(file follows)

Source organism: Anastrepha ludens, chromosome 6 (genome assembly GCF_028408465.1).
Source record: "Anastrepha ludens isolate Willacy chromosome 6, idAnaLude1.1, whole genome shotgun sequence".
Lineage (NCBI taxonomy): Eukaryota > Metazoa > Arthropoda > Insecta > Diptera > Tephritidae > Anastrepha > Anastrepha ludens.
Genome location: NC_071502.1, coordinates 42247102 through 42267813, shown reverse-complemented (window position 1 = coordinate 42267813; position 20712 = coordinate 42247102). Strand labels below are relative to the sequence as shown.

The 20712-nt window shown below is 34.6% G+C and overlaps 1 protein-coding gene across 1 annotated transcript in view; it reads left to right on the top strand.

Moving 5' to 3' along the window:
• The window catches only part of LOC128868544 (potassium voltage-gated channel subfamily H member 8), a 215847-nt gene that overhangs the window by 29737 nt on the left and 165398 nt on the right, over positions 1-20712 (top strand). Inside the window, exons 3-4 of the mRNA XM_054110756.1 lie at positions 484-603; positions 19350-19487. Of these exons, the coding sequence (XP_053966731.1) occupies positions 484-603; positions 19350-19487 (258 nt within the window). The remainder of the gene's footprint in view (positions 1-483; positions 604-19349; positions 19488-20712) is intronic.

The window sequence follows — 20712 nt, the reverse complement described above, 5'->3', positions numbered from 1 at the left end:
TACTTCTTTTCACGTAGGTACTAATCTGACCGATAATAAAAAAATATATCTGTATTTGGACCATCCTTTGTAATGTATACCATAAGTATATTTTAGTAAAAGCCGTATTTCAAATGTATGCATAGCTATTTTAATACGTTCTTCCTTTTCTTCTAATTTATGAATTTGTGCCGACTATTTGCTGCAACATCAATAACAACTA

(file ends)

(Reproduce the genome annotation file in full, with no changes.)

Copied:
Source organism: Anastrepha ludens, chromosome 6 (genome assembly GCF_028408465.1).
Source record: "Anastrepha ludens isolate Willacy chromosome 6, idAnaLude1.1, whole genome shotgun sequence".
Lineage (NCBI taxonomy): Eukaryota > Metazoa > Arthropoda > Insecta > Diptera > Tephritidae > Anastrepha > Anastrepha ludens.
Genome location: NC_071502.1, coordinates 42247102 through 42267813, shown reverse-complemented (window position 1 = coordinate 42267813; position 20712 = coordinate 42247102). Strand labels below are relative to the sequence as shown.

The 20712-nt window shown below is 34.6% G+C and overlaps 1 protein-coding gene across 1 annotated transcript in view; it reads left to right on the top strand.

Moving 5' to 3' along the window:
• The window catches only part of LOC128868544 (potassium voltage-gated channel subfamily H member 8), a 215847-nt gene that overhangs the window by 29737 nt on the left and 165398 nt on the right, over positions 1-20712 (top strand). Inside the window, exons 3-4 of the mRNA XM_054110756.1 lie at positions 484-603; positions 19350-19487. Of these exons, the coding sequence (XP_053966731.1) occupies positions 484-603; positions 19350-19487 (258 nt within the window). The remainder of the gene's footprint in view (positions 1-483; positions 604-19349; positions 19488-20712) is intronic.

The window sequence follows — 20712 nt, the reverse complement described above, 5'->3', positions numbered from 1 at the left end:
TACTTCTTTTCACGTAGGTACTAATCTGACCGATAATAAAAAAATATATCTGTATTTGGACCATCCTTTGTAATGTATACCATAAGTATATTTTAGTAAAAGCCGTATTTCAAATGTATGCATAGCTATTTTAATACGTTCTTCCTTTTCTTCTAATTTATGAATTTGTGCCGACTATTTGCTGCAACATCAATAACAACTA